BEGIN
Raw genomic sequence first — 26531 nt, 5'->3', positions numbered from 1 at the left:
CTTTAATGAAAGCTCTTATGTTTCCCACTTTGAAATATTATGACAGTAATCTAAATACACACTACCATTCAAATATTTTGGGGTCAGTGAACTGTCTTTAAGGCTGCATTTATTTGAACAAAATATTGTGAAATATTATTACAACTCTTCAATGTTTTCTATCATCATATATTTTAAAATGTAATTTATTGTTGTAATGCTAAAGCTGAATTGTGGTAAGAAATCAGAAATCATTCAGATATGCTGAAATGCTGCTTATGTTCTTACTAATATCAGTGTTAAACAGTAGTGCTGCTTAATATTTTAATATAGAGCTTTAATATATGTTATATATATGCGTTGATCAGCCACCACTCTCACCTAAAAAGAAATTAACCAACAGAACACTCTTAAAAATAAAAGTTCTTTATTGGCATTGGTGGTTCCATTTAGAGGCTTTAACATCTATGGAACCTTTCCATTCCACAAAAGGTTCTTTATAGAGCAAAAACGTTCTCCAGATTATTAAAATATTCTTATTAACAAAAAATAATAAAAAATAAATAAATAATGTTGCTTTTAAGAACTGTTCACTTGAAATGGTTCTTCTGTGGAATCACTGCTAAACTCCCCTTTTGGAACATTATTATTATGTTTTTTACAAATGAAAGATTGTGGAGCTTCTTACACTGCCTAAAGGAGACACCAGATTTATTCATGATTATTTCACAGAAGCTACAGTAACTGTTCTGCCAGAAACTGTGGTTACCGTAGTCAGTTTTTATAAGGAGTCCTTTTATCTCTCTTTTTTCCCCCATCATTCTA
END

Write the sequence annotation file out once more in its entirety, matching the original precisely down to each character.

Raw genomic sequence first — 26531 nt, 5'->3', positions numbered from 1 at the left:
CTTTAATGAAAGCTCTTATGTTTCCCACTTTGAAATATTATGACAGTAATCTAAATACACACTACCATTCAAATATTTTGGGGTCAGTGAACTGTCTTTAAGGCTGCATTTATTTGAACAAAATATTGTGAAATATTATTACAACTCTTCAATGTTTTCTATCATCATATATTTTAAAATGTAATTTATTGTTGTAATGCTAAAGCTGAATTGTGGTAAGAAATCAGAAATCATTCAGATATGCTGAAATGCTGCTTATGTTCTTACTAATATCAGTGTTAAACAGTAGTGCTGCTTAATATTTTAATATAGAGCTTTAATATATGTTATATATATGCGTTGATCAGCCACCACTCTCACCTAAAAAGAAATTAACCAACAGAACACTCTTAAAAATAAAAGTTCTTTATTGGCATTGGTGGTTCCATTTAGAGGCTTTAACATCTATGGAACCTTTCCATTCCACAAAAGGTTCTTTATAGAGCAAAAACGTTCTCCAGATTATTAAAATATTCTTATTAACAAAAAATAATAAAAAATAAATAAATAATGTTGCTTTTAAGAACTGTTCACTTGAAATGGTTCTTCTGTGGAATCACTGCTAAACTCCCCTTTTGGAACATTATTATTATGTTTTTTACAAATGAAAGATTGTGGAGCTTCTTACACTGCCTAAAGGAGACACCAGATTTATTCATGATTATTTCACAGAAGCTACAGTAACTGTTCTGCCAGAAACTGTGGTTACCGTAGTCAGTTTTTATAAGGAGTCCTTTTATCTCTCTTTTTTCCCCCATCATTCTA